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The Spanish RedemptionHeritage, Power, and Loss on New Mexico's Upper Rio Grande$
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Charles Montgomery

Print publication date: 2002

Print ISBN-13: 9780520229716

Published to California Scholarship Online: March 2012

DOI: 10.1525/california/9780520229716.001.0001

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Mission Architecture and Colonial Civility, 1904–1920

Mission Architecture and Colonial Civility, 1904–1920

Chapter:
(p.89) Chapter 3 Mission Architecture and Colonial Civility, 1904–1920
Source:
The Spanish Redemption
Author(s):

Charles Montgomery

Publisher:
University of California Press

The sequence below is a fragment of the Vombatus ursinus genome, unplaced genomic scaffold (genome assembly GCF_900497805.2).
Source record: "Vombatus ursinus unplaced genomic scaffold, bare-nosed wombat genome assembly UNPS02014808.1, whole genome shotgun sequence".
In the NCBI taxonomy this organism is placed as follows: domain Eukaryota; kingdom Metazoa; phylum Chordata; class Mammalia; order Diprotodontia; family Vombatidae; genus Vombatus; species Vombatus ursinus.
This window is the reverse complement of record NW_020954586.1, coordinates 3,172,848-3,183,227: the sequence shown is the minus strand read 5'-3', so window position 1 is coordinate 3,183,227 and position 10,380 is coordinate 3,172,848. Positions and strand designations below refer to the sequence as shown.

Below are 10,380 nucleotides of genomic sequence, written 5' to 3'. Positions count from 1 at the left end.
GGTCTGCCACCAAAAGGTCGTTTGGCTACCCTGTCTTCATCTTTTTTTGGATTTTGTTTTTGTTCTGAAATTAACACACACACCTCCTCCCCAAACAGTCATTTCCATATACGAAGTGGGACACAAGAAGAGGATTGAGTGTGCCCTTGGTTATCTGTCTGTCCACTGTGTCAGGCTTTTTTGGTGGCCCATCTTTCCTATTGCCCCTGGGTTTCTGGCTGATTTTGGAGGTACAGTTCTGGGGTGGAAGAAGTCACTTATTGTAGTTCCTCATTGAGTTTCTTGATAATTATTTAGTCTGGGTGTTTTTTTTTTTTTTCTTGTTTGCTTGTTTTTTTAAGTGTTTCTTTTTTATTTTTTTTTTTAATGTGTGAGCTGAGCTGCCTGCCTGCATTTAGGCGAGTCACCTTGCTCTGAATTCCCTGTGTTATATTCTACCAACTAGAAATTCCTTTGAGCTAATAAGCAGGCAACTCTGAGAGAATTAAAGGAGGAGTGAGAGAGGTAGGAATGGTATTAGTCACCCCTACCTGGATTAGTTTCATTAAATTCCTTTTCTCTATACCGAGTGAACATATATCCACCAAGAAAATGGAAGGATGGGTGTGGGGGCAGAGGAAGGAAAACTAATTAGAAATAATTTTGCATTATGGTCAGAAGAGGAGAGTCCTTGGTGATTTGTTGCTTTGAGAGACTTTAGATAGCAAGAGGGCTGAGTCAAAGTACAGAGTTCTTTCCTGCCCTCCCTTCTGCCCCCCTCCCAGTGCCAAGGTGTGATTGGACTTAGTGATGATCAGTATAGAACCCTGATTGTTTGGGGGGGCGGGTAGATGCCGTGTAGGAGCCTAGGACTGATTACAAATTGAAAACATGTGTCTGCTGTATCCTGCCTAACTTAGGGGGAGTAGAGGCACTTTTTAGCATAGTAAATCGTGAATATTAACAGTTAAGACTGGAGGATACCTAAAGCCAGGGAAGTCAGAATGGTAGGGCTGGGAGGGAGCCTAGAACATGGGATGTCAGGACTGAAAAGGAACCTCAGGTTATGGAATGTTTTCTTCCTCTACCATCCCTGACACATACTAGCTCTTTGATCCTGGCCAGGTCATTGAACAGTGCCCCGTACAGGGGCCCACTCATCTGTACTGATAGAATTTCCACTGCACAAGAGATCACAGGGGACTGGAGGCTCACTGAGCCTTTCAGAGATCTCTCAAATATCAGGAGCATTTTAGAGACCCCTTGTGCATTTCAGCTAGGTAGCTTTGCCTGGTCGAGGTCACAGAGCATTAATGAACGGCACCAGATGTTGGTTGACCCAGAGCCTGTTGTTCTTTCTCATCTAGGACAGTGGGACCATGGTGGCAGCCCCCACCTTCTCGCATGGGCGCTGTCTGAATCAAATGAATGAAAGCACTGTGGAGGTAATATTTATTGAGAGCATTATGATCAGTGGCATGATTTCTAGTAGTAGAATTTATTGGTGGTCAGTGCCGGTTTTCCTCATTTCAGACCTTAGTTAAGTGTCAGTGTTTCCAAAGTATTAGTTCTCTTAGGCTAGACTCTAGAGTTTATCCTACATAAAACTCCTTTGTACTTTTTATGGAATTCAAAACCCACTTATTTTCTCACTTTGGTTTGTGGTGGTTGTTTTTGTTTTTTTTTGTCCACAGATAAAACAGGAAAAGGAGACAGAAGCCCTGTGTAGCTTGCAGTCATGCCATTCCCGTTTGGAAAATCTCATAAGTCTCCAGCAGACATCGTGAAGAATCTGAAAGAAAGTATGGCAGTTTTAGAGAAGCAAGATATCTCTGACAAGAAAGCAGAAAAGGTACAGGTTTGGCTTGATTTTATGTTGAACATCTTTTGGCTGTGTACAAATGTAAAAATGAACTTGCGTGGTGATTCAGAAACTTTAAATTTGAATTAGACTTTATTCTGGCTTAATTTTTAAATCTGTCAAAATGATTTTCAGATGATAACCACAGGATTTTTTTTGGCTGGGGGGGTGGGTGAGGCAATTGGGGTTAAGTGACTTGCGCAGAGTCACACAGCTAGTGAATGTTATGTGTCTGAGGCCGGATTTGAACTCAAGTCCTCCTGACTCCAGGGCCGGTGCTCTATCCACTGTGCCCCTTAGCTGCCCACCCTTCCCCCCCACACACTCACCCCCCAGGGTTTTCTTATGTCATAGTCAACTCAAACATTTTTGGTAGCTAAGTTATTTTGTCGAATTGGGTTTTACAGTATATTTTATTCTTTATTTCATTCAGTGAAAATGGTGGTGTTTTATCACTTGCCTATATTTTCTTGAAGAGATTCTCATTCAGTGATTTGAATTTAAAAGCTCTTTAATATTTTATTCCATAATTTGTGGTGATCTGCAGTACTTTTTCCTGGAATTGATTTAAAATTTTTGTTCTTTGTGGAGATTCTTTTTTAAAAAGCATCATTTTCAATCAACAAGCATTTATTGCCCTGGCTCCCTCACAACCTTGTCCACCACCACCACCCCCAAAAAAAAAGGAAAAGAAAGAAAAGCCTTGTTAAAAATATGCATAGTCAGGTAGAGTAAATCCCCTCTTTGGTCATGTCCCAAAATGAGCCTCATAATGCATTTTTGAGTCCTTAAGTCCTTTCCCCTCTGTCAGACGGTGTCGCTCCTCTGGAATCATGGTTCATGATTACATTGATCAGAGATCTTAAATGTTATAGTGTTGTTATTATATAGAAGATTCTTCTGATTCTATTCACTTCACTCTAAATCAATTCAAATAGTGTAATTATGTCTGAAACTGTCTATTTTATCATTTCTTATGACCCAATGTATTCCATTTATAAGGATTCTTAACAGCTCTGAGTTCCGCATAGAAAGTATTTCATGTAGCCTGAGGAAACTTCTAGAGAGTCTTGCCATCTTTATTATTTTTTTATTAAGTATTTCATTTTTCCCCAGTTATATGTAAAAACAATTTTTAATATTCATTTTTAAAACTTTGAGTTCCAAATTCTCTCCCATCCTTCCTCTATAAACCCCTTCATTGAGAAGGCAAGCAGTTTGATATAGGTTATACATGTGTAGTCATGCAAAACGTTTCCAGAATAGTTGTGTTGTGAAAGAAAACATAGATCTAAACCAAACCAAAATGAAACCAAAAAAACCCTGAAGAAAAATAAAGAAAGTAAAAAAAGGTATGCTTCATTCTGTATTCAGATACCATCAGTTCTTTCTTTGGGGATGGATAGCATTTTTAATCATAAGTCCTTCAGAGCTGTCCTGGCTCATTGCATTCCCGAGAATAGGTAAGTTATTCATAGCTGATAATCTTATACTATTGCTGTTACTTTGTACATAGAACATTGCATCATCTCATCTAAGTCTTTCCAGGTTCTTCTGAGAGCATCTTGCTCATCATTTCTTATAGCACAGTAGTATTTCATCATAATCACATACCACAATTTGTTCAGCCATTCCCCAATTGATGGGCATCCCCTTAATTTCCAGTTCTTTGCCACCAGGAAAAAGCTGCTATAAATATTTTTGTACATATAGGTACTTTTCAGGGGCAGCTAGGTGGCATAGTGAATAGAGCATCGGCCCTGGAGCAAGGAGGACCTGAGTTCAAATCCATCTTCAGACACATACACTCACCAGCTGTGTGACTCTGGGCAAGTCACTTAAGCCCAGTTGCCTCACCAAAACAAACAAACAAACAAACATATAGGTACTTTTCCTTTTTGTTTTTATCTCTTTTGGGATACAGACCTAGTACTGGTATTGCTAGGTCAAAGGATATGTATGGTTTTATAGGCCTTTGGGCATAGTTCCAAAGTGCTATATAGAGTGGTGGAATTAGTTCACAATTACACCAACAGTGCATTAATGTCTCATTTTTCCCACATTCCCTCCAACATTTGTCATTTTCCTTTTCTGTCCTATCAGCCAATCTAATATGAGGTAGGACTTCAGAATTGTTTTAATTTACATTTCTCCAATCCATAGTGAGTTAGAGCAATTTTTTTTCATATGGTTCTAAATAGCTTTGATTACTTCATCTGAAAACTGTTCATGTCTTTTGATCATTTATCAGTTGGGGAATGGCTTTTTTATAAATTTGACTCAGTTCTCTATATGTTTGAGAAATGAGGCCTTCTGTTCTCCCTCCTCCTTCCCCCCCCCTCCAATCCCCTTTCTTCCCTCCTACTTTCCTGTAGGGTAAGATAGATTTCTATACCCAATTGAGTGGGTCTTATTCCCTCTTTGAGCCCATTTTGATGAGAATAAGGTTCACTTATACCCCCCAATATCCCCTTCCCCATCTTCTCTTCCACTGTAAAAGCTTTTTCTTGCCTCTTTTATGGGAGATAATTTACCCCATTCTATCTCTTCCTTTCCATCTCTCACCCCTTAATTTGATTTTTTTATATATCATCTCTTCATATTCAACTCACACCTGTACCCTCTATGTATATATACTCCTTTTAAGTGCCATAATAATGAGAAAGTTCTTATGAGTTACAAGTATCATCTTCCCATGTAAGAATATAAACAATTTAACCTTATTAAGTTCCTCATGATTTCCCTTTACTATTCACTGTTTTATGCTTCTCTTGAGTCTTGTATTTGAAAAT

DOI:10.1525/california/9780520229716.003.0004

This chapter reviews the rise of Spanish colonial imagery in architectural design. Indians in the 1880s were ready to be observed, studied, and even glorified. Supported by the railroad, tourism in turn-of-the-century New Mexico was transformed from a haphazard excursion among curio shops into a well-orchestrated encounter with Native American cultures. The connection between the railroad and a Spanish heritage was indirect: the line of influence ran first to southern California. The source of New Mexico's architectural inspiration was the railroad. Amid the claims and counterclaims, New Mexicans dedicated the Museum of Fine Arts. The Museum of New Mexico was devoted principally to the study of Native American archaeology and culture. The rejection presented indicated the racial inequality lurking behind perorations on a Spanish colonial civilization.

Keywords:   architectural design, railroad, tourism, New Mexico, Spanish heritage, Spanish colonial civilization, southern California, racial inequality

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